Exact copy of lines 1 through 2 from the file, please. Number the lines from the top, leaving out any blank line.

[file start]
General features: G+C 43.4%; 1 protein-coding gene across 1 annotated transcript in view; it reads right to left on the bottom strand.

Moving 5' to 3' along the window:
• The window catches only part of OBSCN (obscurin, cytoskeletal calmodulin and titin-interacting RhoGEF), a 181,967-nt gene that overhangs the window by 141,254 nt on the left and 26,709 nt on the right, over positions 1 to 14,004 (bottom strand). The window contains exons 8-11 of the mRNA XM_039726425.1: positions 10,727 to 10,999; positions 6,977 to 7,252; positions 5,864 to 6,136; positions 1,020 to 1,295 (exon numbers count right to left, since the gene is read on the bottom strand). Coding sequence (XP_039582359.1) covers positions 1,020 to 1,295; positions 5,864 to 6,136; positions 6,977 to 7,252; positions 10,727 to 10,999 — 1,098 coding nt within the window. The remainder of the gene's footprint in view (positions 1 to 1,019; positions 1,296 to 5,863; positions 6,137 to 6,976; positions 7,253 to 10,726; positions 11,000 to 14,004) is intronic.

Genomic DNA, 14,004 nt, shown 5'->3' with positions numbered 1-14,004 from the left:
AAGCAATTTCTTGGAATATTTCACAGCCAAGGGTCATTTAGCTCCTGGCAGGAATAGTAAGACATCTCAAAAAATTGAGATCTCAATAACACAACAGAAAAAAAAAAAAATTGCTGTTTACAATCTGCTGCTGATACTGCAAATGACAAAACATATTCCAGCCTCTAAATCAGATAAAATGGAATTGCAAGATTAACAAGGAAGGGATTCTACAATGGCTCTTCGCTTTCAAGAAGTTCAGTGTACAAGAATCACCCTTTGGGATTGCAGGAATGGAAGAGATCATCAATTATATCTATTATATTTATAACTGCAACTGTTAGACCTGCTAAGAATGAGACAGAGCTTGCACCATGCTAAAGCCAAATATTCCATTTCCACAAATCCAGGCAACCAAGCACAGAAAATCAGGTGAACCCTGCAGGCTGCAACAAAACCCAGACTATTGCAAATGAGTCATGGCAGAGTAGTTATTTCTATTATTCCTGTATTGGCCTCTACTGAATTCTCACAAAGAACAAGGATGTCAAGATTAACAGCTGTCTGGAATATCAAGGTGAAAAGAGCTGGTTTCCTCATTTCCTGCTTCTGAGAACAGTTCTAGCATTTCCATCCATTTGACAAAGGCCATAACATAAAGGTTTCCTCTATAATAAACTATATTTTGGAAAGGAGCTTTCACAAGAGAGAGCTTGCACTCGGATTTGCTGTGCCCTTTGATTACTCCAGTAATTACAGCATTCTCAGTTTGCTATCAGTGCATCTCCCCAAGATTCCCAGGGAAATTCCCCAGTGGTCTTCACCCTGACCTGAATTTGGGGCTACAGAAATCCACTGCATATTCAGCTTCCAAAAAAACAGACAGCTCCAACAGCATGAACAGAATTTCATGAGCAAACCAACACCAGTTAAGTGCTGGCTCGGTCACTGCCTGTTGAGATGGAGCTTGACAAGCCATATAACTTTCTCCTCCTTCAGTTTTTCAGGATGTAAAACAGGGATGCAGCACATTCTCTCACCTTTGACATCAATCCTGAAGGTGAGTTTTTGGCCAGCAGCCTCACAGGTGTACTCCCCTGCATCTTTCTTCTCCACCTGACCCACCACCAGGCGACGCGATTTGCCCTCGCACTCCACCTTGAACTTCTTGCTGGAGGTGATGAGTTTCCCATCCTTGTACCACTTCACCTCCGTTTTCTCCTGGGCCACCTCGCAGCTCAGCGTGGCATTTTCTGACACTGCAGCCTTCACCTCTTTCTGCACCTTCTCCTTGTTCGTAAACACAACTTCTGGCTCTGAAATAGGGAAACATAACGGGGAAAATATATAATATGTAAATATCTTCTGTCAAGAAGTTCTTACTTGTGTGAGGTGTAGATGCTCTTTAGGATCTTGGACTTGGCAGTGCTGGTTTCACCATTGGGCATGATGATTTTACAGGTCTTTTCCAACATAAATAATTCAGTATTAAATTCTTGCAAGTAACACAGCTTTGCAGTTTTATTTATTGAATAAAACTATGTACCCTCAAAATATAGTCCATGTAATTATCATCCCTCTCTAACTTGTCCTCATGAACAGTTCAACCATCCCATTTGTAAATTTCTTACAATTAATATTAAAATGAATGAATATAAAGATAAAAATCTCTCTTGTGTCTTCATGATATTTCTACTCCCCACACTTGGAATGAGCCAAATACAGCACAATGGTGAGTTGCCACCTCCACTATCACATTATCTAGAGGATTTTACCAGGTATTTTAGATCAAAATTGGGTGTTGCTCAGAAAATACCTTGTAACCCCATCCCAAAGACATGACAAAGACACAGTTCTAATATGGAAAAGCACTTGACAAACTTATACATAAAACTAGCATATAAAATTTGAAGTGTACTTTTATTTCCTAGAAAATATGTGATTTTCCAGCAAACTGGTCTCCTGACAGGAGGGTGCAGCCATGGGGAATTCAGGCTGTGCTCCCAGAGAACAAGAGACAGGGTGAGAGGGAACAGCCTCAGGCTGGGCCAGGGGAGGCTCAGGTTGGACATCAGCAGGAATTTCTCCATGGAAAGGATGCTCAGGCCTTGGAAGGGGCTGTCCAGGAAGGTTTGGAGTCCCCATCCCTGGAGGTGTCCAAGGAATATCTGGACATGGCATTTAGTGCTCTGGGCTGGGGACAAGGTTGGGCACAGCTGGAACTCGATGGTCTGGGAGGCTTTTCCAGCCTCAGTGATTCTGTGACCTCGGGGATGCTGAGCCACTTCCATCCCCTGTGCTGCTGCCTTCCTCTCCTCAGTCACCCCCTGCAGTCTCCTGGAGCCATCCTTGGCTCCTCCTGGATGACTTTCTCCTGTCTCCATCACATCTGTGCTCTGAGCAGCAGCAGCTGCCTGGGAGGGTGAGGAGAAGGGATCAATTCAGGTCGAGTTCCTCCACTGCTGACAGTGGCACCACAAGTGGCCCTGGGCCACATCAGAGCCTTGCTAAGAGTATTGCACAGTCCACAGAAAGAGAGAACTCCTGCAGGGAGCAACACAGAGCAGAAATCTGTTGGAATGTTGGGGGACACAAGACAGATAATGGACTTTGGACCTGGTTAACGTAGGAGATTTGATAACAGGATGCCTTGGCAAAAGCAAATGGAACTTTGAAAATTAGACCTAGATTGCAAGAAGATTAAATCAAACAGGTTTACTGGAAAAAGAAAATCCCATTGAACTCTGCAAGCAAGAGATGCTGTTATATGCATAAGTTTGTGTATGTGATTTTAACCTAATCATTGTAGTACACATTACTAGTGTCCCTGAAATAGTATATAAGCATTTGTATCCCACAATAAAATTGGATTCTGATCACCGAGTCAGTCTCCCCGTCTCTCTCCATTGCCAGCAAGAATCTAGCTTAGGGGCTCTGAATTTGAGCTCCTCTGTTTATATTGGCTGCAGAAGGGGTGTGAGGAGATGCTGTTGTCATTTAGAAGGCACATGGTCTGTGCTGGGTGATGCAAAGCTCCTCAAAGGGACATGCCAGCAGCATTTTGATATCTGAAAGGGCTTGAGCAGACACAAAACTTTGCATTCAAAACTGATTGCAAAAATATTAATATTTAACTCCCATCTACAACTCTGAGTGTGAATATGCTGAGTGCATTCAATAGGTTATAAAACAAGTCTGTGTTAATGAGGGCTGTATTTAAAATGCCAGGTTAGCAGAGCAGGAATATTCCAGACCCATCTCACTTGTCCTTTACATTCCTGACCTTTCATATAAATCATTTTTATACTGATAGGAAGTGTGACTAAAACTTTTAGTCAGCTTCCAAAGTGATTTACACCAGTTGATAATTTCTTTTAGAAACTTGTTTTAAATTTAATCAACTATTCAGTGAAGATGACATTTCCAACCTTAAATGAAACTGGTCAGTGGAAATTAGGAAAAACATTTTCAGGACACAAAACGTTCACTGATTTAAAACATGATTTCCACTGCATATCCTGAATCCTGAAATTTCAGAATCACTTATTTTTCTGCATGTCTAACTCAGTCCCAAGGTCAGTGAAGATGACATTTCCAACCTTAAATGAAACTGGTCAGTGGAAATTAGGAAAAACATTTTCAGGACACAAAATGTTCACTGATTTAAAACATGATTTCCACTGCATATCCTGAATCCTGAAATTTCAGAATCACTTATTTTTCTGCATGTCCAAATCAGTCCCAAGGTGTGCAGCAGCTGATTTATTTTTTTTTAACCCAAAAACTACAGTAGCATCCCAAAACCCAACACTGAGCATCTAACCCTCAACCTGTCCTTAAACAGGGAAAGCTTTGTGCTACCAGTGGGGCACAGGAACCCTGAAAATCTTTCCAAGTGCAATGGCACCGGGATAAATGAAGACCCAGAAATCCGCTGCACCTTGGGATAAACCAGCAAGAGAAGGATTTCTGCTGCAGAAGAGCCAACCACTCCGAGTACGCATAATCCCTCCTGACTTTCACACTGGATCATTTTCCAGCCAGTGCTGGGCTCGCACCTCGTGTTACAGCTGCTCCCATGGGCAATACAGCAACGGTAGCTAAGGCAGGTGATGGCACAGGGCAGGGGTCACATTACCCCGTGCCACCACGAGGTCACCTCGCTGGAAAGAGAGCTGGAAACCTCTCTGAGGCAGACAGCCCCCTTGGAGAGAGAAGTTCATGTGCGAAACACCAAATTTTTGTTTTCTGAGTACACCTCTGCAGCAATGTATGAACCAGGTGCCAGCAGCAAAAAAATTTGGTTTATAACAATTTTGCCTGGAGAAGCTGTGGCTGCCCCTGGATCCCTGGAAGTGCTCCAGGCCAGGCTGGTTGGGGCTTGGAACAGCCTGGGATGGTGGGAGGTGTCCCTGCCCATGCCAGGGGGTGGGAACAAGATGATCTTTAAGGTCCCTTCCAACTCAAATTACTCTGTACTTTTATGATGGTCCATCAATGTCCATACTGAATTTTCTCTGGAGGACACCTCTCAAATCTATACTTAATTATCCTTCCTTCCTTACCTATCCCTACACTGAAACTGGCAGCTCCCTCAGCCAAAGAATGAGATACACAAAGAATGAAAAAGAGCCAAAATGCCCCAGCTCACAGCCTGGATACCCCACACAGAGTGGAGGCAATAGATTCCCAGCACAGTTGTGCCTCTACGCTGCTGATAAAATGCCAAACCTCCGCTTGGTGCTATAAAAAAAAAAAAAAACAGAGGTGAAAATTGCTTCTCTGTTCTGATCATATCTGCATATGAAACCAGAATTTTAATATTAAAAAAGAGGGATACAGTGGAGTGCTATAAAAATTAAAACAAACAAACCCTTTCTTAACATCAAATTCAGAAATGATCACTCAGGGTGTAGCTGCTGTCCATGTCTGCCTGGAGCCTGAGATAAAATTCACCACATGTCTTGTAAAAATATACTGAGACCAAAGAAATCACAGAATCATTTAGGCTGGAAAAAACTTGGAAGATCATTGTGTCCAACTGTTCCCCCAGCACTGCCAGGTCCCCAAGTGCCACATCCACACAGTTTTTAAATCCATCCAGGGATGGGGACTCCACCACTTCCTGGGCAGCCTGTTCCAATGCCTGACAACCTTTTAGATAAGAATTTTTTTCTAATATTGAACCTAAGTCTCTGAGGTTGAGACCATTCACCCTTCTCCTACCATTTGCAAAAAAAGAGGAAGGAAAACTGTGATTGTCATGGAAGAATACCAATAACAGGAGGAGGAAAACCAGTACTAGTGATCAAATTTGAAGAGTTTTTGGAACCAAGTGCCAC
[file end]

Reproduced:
General features: G+C 43.4%; 1 protein-coding gene across 1 annotated transcript in view; it reads right to left on the bottom strand.

Moving 5' to 3' along the window: